What’s eating the PDS? | india | Hindustan Times
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What’s eating the PDS?

india Updated: Oct 09, 2007 21:13 IST
Hindustan Times
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Last month, Chief Justice of India KG Balakrishnan stated that the aam admi has been hit hard by “deep-rooted corruption” and the public distribution system (PDS) was in shambles due to this malaise. He mentioned that in some states, not a single grain reaches the targeted population, adding that corruption and police inaction was forcing people to take the law into their own hands. His observation has now proved to be prophetic. In Murshidabad, West Bengal, angry villagers pulled out a ration shop dealer on Sunday and tied him and his family to a tree, accusing him of selling subsidised foodgrains meant for them in the open market. In another incident in the same area, villagers sought accounts from a dealer and then proceeded to ransack the shop. Similar incidents were reported in two other districts — not to mention in Durgapur last month when villagers stormed a Left meeting and beat up leaders who refused to listen to complaints against hoarding by ration shopkeepers.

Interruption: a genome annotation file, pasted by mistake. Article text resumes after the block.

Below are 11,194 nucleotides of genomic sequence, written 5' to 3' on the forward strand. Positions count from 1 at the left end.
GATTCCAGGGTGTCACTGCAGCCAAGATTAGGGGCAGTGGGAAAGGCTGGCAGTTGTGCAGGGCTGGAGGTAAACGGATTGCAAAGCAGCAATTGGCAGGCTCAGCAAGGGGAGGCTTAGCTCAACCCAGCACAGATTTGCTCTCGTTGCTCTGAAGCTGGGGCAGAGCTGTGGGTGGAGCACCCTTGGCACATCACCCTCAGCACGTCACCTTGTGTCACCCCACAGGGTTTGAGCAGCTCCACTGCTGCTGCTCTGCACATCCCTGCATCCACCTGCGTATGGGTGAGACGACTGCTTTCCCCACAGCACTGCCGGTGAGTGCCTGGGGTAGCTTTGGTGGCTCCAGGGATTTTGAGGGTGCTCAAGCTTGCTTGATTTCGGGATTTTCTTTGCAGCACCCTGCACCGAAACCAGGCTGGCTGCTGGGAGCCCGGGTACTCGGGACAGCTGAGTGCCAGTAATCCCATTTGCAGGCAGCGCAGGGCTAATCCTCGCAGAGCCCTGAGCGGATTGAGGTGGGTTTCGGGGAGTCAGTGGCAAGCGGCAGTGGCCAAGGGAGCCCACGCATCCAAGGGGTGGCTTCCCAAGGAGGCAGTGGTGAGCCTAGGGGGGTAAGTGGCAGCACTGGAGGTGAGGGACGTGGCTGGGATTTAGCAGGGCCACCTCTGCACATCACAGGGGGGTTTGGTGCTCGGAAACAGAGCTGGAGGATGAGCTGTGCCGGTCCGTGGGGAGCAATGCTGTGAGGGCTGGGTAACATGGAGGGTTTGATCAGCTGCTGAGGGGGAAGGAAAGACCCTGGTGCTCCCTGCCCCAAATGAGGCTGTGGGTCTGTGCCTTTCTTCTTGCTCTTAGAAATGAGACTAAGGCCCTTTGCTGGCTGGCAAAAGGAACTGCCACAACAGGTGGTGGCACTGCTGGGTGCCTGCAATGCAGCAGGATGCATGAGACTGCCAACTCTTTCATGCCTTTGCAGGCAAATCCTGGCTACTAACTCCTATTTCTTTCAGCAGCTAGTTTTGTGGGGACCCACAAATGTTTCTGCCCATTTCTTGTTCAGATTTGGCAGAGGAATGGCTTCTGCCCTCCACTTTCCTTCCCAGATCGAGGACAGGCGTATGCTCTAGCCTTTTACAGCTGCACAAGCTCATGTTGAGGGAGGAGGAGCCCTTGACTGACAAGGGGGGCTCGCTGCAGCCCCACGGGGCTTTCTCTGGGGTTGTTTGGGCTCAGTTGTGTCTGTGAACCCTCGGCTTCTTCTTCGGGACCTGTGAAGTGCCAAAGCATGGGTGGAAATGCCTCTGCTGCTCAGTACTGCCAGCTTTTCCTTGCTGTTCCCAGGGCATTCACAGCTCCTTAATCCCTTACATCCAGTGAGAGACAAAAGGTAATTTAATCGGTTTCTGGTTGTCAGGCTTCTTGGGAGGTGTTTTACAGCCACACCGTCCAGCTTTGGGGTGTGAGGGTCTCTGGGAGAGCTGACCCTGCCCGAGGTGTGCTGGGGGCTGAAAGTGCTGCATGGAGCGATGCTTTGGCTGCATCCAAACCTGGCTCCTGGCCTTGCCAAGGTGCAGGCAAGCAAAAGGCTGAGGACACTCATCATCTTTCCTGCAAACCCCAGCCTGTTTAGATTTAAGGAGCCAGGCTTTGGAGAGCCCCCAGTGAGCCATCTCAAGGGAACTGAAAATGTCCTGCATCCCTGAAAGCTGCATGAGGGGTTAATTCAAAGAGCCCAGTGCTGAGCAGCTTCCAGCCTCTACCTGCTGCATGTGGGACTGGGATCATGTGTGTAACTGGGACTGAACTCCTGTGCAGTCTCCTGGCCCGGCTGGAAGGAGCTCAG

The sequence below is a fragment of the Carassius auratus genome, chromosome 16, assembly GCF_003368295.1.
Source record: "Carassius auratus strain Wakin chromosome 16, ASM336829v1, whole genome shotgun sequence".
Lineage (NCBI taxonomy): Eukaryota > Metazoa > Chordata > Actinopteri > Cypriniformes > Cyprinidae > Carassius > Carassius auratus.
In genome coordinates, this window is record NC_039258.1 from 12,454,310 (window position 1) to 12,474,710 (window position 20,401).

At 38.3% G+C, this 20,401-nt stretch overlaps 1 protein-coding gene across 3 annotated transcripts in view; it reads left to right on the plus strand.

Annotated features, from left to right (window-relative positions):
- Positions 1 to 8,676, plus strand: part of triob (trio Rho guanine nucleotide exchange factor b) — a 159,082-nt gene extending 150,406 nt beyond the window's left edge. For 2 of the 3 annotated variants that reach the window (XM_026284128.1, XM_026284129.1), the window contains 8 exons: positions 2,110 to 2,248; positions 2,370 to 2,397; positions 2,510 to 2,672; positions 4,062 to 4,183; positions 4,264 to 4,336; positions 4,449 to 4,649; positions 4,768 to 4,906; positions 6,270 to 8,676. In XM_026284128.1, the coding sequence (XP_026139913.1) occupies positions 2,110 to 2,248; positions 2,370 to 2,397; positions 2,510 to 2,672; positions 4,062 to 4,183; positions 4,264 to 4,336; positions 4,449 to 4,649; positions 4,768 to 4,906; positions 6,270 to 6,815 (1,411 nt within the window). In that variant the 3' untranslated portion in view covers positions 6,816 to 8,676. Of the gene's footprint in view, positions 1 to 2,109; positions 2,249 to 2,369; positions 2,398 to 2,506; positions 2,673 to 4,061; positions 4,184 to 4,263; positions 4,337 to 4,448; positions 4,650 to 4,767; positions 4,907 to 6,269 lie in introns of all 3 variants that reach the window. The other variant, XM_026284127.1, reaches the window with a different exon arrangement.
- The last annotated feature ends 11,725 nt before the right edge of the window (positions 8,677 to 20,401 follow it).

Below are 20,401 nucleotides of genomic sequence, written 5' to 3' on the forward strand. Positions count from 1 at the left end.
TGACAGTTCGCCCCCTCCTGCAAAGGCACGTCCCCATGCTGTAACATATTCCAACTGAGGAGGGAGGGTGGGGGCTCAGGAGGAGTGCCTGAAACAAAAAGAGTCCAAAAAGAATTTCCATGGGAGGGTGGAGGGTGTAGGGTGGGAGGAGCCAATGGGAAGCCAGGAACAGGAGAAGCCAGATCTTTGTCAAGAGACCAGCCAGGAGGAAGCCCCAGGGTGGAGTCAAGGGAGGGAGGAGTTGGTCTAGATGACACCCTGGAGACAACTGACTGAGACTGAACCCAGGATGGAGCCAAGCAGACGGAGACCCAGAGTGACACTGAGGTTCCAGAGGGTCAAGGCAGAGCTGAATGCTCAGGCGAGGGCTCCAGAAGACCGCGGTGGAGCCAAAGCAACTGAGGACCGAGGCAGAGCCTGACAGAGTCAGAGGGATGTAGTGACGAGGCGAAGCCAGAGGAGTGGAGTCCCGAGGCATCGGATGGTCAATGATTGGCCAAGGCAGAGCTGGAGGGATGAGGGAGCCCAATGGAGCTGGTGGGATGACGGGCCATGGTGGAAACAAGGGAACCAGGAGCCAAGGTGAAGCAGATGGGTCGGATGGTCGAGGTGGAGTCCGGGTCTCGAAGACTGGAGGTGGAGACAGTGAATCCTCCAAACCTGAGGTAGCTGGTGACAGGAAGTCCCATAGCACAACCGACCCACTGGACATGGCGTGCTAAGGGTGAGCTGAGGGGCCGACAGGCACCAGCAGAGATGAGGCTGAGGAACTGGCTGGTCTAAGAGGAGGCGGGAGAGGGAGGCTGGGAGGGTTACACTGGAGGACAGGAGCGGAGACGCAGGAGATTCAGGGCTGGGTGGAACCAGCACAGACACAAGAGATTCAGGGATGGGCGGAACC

It’s not West Bengal alone that is sitting on a powder keg. A recent report of the Ministry of Consumer Affairs, Food and Public Distribution states that in the last three years, Rs 31,585.98 crore worth of wheat and rice meant for the poorest of the poor was siphoned off from the PDS. Last year, Rs 11,336.98 crore worth of PDS foodgrain found its way into the market illegally. Every year, India’s poor are cheated of 53.3 per cent and 39 per cent of wheat and rice respectively earmarked for them. A Planning Commission study shows that only 42 per cent of the subsidised foodgrains issued from the Central pool reach the poor. The leakage through ration shops constitutes the bulk of the pilferage. Clearly, we cannot trust the government to deliver food to the poor despite its huge network of about 4.5 lakh fair-price shops and a well-laid out supply chain.

But instead of thinking of innovative ways of fixing the leaking pipeline, the government is keen to wind up the PDS. This would be disastrous as government procurement for PDS also works as an incentive for farmers. By making available a cheap source of food, it prevents large price rises in retail prices of grain sold by private merchants. The Finance Minister has often talked about food stamps. But what is the guarantee that these stamps would not become another route of corruption? Or that counterfeit stamps won’t be printed? The solution may lie in decentralising the PDS through Panchayati Raj institutions. The fact that members of such institutions are much more connected — and, therefore, answerable — to the people on a day-to-day basis may make the system work better.